This lake is excellent for fishing and we did see a couple fishermen among the tops of the trees (sounds funny doesn’t it?). I was wondering if they ever got snagged or how difficult it was to row out and cast.

♥ Have you ever visited or fished Earthquake Lake? Stay tuned for photos of our visit to Yellowstone National Park. ♥

Posted in Places We Visit

Our September Visit to Island Park, Idaho

Located on the outskirts of Yellowstone National Park’s west entrance, Island Park is a lovely destination for fishing and nature walks. We always stay at Mack’s Inn, in one of their cabins or rooms. If you go to Mack’s Inn in the summer months, you can float the river and catch a dinner show at Mack’s Inn Playhouse. We have enjoyed both in years past. This time we were here in September, just after dropping Marissa girl off for her fall semester at BYU-Idaho. (By we I mean Marcus, David and myself.)

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That’s my husband sitting there as Marcus and I walked to Johnny Sack Cabin.

One of the most scenic spots to visit within Island Park is Big Springs.

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The water at Big Springs is rather fascinating.

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An historic site at Big Springs is Johnny Sack Cabin. I’ll let you read the history for yourself and I did not take any photos inside, but it truly is a workmanship. Marcus and I enjoyed the walk up to it and our self-guided inside tour.

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This cute little water-mill nearby matches Johnny Sack Cabin.

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To see a few other photos I took while at Big Springs and around Island Park, check out this post.

♥ Have you ever visited Island Park and Big Springs? Stay tune for photos from our visit to Earthquake Lake and Yellowstone National Park. ♥

Posted in Places We Visit

Places to Visit- Boston

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This is in Minute Man Park, which is absolutely lovely.

After visiting NYC and Philadelphia, we visited Boston. I loved Boston! Actually, our first stop was Minute Man National Historic Park which is situated a little outside of Boston, in Lexington, Lincoln and Concord.

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My allergies started up the first day there! It must’ve been the blossoms.

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Inside the Minute Man Trail visitor center. Make sure you see the Road to Revolution show.

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This is a replica of Old North Bridge, where “the shot heard round the world” happened.

After spending the morning in Minute Man Park, we headed to Boston where we started on The Freedom Trail. This was a fabulous end to our history trip.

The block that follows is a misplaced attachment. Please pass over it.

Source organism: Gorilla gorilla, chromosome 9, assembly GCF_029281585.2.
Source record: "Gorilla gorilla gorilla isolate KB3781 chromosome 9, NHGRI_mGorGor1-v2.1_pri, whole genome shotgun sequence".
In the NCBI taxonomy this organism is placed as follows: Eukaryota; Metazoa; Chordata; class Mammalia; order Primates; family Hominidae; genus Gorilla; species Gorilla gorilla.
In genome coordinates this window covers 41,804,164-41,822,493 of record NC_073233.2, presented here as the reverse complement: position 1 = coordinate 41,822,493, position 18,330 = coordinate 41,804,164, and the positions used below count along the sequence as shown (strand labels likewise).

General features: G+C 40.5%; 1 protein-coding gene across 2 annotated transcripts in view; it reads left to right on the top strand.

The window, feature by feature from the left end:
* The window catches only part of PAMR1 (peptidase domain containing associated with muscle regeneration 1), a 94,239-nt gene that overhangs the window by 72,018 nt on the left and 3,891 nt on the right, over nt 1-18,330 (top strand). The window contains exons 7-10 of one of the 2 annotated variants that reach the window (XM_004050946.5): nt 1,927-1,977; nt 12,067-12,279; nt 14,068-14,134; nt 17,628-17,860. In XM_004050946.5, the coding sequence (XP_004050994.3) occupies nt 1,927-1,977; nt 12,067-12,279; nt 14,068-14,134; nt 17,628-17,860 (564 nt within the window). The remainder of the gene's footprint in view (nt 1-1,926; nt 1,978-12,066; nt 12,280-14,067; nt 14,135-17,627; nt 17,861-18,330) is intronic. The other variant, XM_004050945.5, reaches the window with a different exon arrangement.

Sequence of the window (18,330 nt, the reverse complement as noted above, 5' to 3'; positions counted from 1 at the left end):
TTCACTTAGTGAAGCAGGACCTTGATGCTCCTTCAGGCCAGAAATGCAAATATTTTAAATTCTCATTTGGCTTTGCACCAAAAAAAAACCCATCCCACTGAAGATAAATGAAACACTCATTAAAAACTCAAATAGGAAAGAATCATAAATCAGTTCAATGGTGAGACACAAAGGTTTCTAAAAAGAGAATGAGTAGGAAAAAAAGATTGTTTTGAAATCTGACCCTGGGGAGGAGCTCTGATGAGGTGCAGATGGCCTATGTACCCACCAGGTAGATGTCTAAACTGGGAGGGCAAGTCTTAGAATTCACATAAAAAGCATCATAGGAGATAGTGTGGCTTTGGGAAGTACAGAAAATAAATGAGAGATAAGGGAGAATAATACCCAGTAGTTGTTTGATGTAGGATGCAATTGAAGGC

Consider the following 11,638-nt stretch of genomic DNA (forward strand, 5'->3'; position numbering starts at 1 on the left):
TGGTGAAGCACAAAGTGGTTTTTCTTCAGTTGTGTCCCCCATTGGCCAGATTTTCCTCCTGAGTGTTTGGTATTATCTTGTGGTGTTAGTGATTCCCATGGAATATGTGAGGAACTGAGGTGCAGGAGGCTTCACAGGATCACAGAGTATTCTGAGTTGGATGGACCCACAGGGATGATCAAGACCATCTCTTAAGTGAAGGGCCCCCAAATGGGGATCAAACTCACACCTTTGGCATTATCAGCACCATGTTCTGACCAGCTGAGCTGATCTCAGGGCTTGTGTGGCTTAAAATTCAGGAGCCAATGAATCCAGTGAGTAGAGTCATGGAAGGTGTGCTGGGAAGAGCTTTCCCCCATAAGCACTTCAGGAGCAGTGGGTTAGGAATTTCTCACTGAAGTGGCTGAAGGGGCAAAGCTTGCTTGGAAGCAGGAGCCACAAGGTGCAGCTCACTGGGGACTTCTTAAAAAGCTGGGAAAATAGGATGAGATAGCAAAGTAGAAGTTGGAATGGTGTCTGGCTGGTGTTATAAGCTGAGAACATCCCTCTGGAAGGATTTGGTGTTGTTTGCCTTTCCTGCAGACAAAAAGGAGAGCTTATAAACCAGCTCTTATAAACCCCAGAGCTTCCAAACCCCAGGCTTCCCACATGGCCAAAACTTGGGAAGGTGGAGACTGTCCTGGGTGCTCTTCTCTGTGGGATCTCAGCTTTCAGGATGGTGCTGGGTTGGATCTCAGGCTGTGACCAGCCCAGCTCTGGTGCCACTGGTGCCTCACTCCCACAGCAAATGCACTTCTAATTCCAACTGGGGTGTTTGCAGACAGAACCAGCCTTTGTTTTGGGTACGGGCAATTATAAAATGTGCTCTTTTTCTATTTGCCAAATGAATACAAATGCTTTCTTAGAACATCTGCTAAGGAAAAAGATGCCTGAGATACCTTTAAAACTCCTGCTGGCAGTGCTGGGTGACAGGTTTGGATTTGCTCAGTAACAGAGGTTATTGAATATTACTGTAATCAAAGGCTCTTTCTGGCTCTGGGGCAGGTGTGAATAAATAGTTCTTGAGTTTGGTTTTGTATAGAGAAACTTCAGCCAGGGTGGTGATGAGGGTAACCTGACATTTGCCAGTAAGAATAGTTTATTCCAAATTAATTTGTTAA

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Bunker Hill Monument

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The Freedom Trail runs through the heart of Boston and there are 16 historic sites to see along the way.

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The USS Constitution

We walked right on board the USS Constitution, which was dry-docked. We even toured the lower deck. There was a security check before boarding. Adults had to show some I.D. such as a driver’s license, and all bags were inspected.

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Copp’s Hill Burying Ground

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Old North Church where two lanterns gave a signal from the steeple in one of the American Revolution’s famous moments.

Old North Church is the oldest standing church in Boston and is an Episcopal church today. Visitors are strongly encouraged to give a donation.

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Inside Old North Church there are traditional pew boxes, such as this one.

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Monument of Paul Revere on his horse.

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Paul Revere’s house

There was a small fee to enter Paul Revere’s house and no photography is allowed inside. Definitely worth the tour!

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The Freedom Trail is marked the entire way by this red-brick path.

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Old State House is now a charming children’s museum with gift shop.

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In 1776, the people of Boston heard The Declaration of Independence read from this balcony.

We did not get to finish The Freedom Trail, but what we did see was wonderful and I hope someday to return. ♥ Have you ever walked The Freedom Trail? If so, what was your favorite part? Marcus’ favorite was the USS Constitution. I think my favorite was Paul Revere’s house. ♥